Native Son: December 15, 2022
“If you play Santa, you will have a great experience. If you become Santa, you will have a truly extraordinary experience.” –My answer when someone asks me if playing Santa is fun.
Life just kind of sneaks up on you sometimes. As I was still reeling from another Santa gig, someone asked me how long I have done this sort of thing. Well, it turns out the answer is 20 years … to the day. And, like most things, the first time was truly memorable. I hope you enjoy it … and Merry Christmas!
THE GOOD, THE BAD, AND THE WEDGIE
It was a rotten Saturday morning. The sun was up, the air was brisk, and the threat of perfect weather was everywhere. My back writhed in pain and the rest of me felt like a crumpled up wet newspaper that the neighbor’s dog had mistaken for a fireplug. Dragged out of bed by an obligation I had repeatedly tried to decline, I found my lips muttering voodoo incantations on Mary Jo Baird, the sweet lady who had “asked” me to do this Santa thing for the Bird’s Christmas Tree event. (Actually, I did decline, and repeatedly. She finally subdued, uh, persuaded me with a flying half Nelson and a well-placed stiletto heel spike.) So there I was, thirty-two minutes from show time, bleary-eyed and glazed over, when I stumbled up to Kathleen Cook in The Grove.
Now, Kathleen was particularly irritating this morning. There she stood, well dressed, organized, and confident; a model employee in good spirits while the demon Curmudgeon was thrusting glass shards into the throbbing muscle spasms of my back. Great, she gets to be the professional while I look like roadkill. My eyelids cracked open a bit and I could see nothing but a few empty tables and some mulch. I managed to spit out a crabby, “So, where are the kids?” “Oh, they’ll be here. They always are,” she answered with enough perk to brew a big pot of Joe.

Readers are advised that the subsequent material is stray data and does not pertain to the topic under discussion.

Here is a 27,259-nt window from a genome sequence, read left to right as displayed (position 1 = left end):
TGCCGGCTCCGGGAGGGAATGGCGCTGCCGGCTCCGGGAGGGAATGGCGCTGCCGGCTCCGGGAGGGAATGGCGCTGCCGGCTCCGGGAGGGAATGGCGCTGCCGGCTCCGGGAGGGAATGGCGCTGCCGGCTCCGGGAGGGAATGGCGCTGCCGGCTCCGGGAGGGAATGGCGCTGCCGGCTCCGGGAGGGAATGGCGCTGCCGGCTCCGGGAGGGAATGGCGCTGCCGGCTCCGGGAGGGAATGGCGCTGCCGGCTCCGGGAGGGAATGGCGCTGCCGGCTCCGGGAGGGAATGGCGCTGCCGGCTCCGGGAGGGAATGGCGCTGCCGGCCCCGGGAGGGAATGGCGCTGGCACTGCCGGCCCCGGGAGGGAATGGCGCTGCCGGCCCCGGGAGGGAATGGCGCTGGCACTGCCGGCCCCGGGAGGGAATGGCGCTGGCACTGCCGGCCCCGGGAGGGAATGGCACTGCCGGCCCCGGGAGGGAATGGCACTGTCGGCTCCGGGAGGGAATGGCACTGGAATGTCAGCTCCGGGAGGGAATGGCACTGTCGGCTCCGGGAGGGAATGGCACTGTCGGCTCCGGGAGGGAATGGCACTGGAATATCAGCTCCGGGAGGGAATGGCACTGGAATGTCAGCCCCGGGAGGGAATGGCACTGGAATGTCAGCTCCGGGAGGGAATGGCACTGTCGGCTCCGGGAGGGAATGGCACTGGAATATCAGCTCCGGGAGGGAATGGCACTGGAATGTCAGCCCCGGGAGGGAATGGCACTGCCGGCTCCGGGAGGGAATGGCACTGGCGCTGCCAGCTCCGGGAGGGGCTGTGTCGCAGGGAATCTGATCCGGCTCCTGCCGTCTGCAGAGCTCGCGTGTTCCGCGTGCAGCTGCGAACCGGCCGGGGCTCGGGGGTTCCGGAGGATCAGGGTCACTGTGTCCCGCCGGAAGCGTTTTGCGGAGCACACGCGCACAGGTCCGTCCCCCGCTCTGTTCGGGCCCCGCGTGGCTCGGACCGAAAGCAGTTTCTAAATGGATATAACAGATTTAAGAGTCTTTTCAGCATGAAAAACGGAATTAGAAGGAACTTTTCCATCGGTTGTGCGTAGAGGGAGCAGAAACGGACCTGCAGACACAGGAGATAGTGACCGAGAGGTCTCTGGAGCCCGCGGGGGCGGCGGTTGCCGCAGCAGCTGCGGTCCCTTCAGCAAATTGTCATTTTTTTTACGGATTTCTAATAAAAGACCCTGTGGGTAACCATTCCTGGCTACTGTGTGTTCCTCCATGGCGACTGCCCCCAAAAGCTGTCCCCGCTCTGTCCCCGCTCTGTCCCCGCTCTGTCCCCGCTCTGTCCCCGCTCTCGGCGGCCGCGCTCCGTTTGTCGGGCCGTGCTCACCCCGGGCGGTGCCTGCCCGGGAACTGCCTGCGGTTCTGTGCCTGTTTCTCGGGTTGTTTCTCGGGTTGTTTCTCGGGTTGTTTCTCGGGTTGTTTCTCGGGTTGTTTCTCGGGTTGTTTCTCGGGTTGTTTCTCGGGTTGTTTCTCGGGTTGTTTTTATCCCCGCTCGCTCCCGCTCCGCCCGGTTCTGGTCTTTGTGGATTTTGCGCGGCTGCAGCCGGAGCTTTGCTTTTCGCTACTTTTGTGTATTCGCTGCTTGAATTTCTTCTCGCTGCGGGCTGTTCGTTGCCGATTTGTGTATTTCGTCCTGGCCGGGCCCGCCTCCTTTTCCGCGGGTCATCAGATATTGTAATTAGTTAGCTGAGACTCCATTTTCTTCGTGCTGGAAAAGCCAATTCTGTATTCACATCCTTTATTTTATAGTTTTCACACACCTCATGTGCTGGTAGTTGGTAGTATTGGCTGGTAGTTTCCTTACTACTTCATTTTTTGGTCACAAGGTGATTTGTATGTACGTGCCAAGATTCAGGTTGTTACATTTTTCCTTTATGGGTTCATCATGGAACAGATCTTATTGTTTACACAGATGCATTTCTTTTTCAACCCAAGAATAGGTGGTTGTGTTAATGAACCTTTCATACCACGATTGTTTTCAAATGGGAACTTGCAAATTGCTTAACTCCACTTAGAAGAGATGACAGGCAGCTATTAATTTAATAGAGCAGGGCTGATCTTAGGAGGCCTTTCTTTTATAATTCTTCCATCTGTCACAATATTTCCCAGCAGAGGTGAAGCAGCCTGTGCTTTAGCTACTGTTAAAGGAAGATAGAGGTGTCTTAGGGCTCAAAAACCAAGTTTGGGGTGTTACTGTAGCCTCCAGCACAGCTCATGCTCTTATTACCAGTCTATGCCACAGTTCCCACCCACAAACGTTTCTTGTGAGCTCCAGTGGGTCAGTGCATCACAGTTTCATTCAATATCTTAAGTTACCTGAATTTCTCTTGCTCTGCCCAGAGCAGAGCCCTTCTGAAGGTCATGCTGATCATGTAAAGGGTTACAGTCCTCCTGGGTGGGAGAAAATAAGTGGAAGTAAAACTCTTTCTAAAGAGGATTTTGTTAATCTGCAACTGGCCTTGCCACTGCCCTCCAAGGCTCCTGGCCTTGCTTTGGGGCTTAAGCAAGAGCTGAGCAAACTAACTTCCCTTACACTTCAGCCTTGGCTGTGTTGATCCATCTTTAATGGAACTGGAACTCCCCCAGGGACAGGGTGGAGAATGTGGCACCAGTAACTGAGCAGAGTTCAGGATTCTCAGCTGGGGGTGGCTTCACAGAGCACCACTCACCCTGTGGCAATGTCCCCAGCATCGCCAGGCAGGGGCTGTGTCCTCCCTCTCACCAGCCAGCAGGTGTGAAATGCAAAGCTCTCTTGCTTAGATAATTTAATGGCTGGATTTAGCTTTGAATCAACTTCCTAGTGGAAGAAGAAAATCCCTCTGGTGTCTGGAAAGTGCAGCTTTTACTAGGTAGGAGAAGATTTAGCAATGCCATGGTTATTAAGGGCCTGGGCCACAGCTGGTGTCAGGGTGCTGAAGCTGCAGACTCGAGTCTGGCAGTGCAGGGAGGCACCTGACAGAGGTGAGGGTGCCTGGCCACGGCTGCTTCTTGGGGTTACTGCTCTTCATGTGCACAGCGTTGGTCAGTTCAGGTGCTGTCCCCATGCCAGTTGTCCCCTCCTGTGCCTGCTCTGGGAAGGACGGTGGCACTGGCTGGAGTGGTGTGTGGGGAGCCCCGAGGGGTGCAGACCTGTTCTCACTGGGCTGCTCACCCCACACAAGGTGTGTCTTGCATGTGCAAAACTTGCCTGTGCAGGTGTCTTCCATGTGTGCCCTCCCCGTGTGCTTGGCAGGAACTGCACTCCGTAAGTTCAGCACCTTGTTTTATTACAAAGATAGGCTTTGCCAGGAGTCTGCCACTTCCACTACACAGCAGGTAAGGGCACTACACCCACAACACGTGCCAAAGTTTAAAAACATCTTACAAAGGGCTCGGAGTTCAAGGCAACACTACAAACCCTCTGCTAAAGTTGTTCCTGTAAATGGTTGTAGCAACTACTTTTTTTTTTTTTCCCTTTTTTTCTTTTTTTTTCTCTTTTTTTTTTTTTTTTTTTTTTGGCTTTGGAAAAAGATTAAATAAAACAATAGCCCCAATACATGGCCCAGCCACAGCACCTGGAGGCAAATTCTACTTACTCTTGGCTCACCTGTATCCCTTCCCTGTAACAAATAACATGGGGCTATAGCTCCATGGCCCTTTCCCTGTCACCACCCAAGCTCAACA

My stomach turned a bit, boiling with that horrible queasy feeling that inevitably precedes disaster. I looked back at Kathleen, who was now bopping like a bluebird, busily making sure it was all ready for the hundreds of kids that I knew were going to stand us up. As much as the thought aggravated me, she did manage to inspire me just enough to think that I could survive 45 minutes of abysmal torture. I trudged back to the Rock Springs Center, and slowly donned the blasted red suit while my back screamed with spasmodic waves of twisted anguish.
I caught a ride to the Grove from two merciful souls named Lisa Grove and Clint Zalewski, the latter of whom was deeply embedded into the folds of fur that we refer to as, “BG Squirrel.” They were cheerful as Mouseketeers, and I felt like biting a rat. I wondered, “Who needs this smarmy malarkey anyway?” My foul mood stuck to me like peanut butter, and I was looking for an opportunity to spread it around.
The cart stopped and I almost fainted in disbelief. Thirty thousand children flooded The Grove and spilled out in all directions. (The “official” count of 800 was ridiculous.) As I struggled to straighten the cheap, crusty beard on the (obviously low bid) Santa costume, a spiritual awakening enveloped me, body and soul. Which was real lucky, ‘cause about 200 screaming little girls in Brownie uniforms were running straight at me with pigtails a flyin’. The whole herd surged up to me like a tidal wave and then halted, just inches from me. We all stood flash-frozen for an instant, mired in the sad reality of the “No Touch” world the lawyers so proudly created. I heard the words, “Santa loves hugs!!” fall from my mouth and the swell of kids instantly collapsed upon me. I struggled to keep my feet under me as the squeals and shrieks filled my ears. I could no longer hear the screams from my back spasms, and an overwhelming sense of merriment flooded my entire body. Those little faces, beaming with wonder and excitement, had changed the world.